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Ethics and Food Choices

Veggie Plate
Veggie Plate

Posted on May 6, 2012

Not too many days ago the New York Times ran an essay contest about the ethics of eating meat. It was a frivolous topic, but none-the-less, the subject intrigued me.

Iím not sure that what we eat, other than cannibalism or the animals we consider pets, can even be considered as culturally ethical or a non-ethical source of nutrition. We are, after all, biologic creatures and out of necessity feed on Earthís biology. With the exception of a few organisms that feed on non-organic material, we and the rest of the Earthís biology are left no choice but to eat other biological life forms. Humans are naturally omnivorous, meaning that we eat all types of both plants and animals. It was we who evolved the brain that gave us the ability to trap and dispose of animals for sustenance. Vegetarians would have us change our eating habits to exclude animals. A strict vegetarian diet is a bit extreme and after doing some research, even a little humorous.

First and maybe at the top of a vegetarianís list is the sympathy for the plight of our food animals. For a vegetarian, they empathize with the animal and worry about the pain suffered during the butchering process. Most hurt animals express their pain very vociferously. There are a lot of people who find the whole idea of killing and consuming an animal distasteful and wrong.

These same people think nothing of approaching the rooted variety of the Earthís life form and using it as food. After all our rooted brothers (the plants) cannot scream, and cannot run. It is those limitations that attract the vegetarian. But if you take a closer look at a plant, if you cut it, it bleeds (exudes sap). Plants make the perfect target for squeamish eaters. But plants are ever-bit as aware of life as the ones free to move about. When possible, they turn and face the Sun and seem to revel in its light. Plants and algaeís photosynthetic abilities keep us supplied with oxygen, cleanse the air we breathe, furnish us fuel, and provide us with building material.

According to Scientific American, May 2012 issue, plants also have the ability to smell. Thatís right, smell! There are predatory plants and the preyed upon plants. Vegetarians do not look at plants as being anything except a food source that doesnít have the ability to express pain (not to mention no ability to escape). Vegetarians havenít the slightest interest in the idea that plants are also communal entities complete with feelings. It is also known that if you are friendly to your houseplants and talk to them, that they do better.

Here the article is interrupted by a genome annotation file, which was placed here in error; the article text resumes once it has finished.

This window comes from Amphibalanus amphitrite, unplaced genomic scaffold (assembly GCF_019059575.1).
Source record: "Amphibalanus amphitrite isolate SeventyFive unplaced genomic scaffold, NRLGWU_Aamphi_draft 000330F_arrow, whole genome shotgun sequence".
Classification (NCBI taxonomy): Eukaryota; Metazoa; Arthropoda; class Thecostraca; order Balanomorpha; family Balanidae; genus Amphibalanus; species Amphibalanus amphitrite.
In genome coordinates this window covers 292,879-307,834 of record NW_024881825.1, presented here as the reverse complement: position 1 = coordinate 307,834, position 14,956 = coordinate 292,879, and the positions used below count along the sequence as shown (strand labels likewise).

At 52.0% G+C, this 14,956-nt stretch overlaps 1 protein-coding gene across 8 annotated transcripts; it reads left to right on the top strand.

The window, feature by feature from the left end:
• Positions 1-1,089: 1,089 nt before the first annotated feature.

And yet, this is the life form that the vegetarian makes war upon. Vegetarians have singled out this one important life form for food. After all, it canít squeal or show pain (as we know it); plants are an easy target that allows the vegetarian a clear conscience since they have not caused discomfort or pain (that they are aware of). Their narrow and thoughtless views are varied. Listed below are the many forms of vegetarianism.

There are a number of types of vegetarianism, which exclude or include various foods.

  • Ovo vegetarianism includes eggs but not dairy products.
  • Lacto vegetarianism includes dairy products but not eggs.
  • Ovo-lacto vegetarianism (or lacto-ovo vegetarianism) includes animal/dairy products such as eggs, milk, and honey.
  • Veganism excludes all animal flesh and animal products, including milk, honey, and eggs, and may also exclude any products tested on animals, or any clothing from animals.
  • Raw veganism includes only fresh and uncooked fruit, nuts, seeds, and vegetables. Vegetables can only be cooked up to a certain temperature.
  • Fruitarianism permits only fruit, nuts, seeds, and other plant matter that can be gathered without harming the plant.
  • Buddhist vegetarianism (also known as su vegetarianism) excludes all animal products as well as vegetables in the allium family (which have the characteristic aroma of onion and garlic): onion, garlic, scallions, leeks, or shallots
  • Jain vegetarianism includes dairy but excludes eggs and honey, as well as root vegetables.
  • Macrobiotic diets consist mostly of whole grains and beans.

Do not interpret what I say as an indictment against vegetarians. It is just that they seem to relish proselytizing for their way of life and looking down on non-vegetarians. Maybe they should be taking a closer look at what they are doing.

Whatever we consume for survival is always at the expense of another living thing. Whether our choice of foods is ethical or not is a false label meant to intimidate anybody that makes different choices.
Bacteria are also animals, I wonder how vegetarians square with killing them by cooking or consuming. ĖJust wondering!

Cheers,
-Robert-

Robert welcomes your comment to this or any other of my commentaries.


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